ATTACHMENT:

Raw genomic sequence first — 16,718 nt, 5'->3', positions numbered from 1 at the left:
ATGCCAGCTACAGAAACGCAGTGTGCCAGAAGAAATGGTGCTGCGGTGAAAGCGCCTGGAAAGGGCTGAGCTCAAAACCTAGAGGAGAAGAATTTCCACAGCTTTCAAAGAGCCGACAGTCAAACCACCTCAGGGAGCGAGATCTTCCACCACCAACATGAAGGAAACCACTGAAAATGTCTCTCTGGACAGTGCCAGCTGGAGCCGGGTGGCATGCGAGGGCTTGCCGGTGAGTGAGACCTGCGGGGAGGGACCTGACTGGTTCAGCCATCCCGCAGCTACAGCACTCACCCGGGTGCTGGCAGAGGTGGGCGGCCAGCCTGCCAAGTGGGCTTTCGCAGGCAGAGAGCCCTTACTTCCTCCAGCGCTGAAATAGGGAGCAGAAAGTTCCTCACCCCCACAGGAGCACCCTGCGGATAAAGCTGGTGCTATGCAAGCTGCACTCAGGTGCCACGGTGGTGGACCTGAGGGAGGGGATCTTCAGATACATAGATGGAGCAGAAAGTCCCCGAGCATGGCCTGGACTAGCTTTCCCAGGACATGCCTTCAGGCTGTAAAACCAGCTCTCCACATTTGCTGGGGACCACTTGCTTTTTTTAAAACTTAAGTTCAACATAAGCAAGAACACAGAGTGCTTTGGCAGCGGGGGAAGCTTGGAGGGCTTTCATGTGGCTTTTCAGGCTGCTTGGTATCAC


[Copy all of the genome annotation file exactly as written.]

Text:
Raw genomic sequence first — 16,718 nt, 5'->3', positions numbered from 1 at the left:
ATGCCAGCTACAGAAACGCAGTGTGCCAGAAGAAATGGTGCTGCGGTGAAAGCGCCTGGAAAGGGCTGAGCTCAAAACCTAGAGGAGAAGAATTTCCACAGCTTTCAAAGAGCCGACAGTCAAACCACCTCAGGGAGCGAGATCTTCCACCACCAACATGAAGGAAACCACTGAAAATGTCTCTCTGGACAGTGCCAGCTGGAGCCGGGTGGCATGCGAGGGCTTGCCGGTGAGTGAGACCTGCGGGGAGGGACCTGACTGGTTCAGCCATCCCGCAGCTACAGCACTCACCCGGGTGCTGGCAGAGGTGGGCGGCCAGCCTGCCAAGTGGGCTTTCGCAGGCAGAGAGCCCTTACTTCCTCCAGCGCTGAAATAGGGAGCAGAAAGTTCCTCACCCCCACAGGAGCACCCTGCGGATAAAGCTGGTGCTATGCAAGCTGCACTCAGGTGCCACGGTGGTGGACCTGAGGGAGGGGATCTTCAGATACATAGATGGAGCAGAAAGTCCCCGAGCATGGCCTGGACTAGCTTTCCCAGGACATGCCTTCAGGCTGTAAAACCAGCTCTCCACATTTGCTGGGGACCACTTGCTTTTTTTAAAACTTAAGTTCAACATAAGCAAGAACACAGAGTGCTTTGGCAGCGGGGGAAGCTTGGAGGGCTTTCATGTGGCTTTTCAGGCTGCTTGGTATCAC